NEW YORK -- Shares of major U.S. airlines climbed Wednesday as the price of oil plunged and analysts said less flying and lower costs could boost earnings.
Benchmark oil lost more than 3 percent Wednesday on more evidence of slower growth in China, the world's second-largest oil consumer behind the U.S. Airline stocks tend to trade inversely to the price of oil because fuel is one of the airlines' largest expenses.
Shares of US Airways Group Inc. led the sector's gains Wednesday. The airline's costs came in lower than expected for the third quarter, including a slightly lower price for fuel. Because of lower costs, JPMorgan analyst Jamie Baker believes that US Airways will report a bigger-than-expected profit for the quarter. The stock gained more than 8 percent.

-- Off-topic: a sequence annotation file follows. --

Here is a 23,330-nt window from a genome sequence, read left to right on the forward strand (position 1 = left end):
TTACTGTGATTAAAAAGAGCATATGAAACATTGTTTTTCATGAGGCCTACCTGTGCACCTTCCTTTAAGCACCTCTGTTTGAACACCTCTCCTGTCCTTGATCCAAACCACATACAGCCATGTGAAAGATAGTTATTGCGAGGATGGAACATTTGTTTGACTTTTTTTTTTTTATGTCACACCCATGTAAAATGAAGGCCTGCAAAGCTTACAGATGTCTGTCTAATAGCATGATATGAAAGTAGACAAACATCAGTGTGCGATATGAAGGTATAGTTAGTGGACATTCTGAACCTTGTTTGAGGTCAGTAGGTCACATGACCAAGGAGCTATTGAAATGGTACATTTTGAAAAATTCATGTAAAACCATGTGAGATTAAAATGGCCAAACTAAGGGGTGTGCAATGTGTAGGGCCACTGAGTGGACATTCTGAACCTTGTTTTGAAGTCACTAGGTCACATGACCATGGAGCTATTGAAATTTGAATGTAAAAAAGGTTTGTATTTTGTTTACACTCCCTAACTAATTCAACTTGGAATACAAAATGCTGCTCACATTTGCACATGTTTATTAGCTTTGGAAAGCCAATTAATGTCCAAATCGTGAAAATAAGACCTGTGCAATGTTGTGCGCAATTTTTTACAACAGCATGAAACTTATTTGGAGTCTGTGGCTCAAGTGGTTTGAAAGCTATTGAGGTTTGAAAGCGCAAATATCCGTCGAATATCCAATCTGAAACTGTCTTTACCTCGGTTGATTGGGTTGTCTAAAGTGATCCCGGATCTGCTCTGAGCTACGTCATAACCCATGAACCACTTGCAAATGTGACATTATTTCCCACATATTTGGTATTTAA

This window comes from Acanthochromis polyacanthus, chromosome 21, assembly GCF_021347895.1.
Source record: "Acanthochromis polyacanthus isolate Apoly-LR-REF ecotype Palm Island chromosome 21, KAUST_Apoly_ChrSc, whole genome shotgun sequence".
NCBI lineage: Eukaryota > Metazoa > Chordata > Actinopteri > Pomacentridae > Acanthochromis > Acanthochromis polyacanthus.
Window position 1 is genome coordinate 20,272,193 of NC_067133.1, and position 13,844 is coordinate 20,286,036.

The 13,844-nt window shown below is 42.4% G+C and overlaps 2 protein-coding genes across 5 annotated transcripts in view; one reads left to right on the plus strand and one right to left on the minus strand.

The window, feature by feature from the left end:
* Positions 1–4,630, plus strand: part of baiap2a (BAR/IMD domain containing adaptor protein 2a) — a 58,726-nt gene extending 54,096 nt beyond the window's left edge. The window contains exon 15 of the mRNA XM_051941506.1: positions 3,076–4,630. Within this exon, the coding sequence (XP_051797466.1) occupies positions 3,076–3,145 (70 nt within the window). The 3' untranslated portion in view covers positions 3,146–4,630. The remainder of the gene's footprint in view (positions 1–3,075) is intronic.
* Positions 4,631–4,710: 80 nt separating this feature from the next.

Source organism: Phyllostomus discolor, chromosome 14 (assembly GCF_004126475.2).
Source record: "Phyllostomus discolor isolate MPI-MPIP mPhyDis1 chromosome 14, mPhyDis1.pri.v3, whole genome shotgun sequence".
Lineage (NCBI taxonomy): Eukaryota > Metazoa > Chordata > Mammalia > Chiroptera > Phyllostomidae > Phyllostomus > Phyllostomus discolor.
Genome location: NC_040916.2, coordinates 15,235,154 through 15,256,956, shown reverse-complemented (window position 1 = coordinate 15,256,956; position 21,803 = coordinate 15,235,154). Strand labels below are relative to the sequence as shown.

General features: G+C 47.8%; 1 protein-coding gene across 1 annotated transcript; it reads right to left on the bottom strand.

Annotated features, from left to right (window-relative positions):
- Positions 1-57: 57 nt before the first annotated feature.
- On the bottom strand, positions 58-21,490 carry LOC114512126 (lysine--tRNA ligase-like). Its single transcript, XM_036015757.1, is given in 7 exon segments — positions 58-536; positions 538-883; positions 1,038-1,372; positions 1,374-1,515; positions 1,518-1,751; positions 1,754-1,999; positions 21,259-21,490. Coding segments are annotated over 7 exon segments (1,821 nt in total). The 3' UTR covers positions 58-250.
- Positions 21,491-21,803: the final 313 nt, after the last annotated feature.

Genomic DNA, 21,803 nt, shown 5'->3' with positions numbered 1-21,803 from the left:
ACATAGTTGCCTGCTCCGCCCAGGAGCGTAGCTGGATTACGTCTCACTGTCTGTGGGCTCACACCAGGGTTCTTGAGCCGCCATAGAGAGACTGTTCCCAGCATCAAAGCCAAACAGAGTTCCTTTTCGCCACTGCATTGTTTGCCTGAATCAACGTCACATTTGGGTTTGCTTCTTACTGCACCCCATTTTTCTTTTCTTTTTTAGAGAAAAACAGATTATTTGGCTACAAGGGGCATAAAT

Sterne Agee analyst Jeff Kauffman said lower-than-expected costs should help airlines across the board, especially with demand expected to bump up heading into the critical holiday travel season.
For Delta Air Lines Inc., Wolfe Trahan analyst Hunter Keay said he's encouraged by the company's stabilizing revenue, and he suggested the stock may be headed for a rebound. Delta shares gained about 4 percent.
United Continental Holdings Inc., the world's largest airline company, rose 6 percent.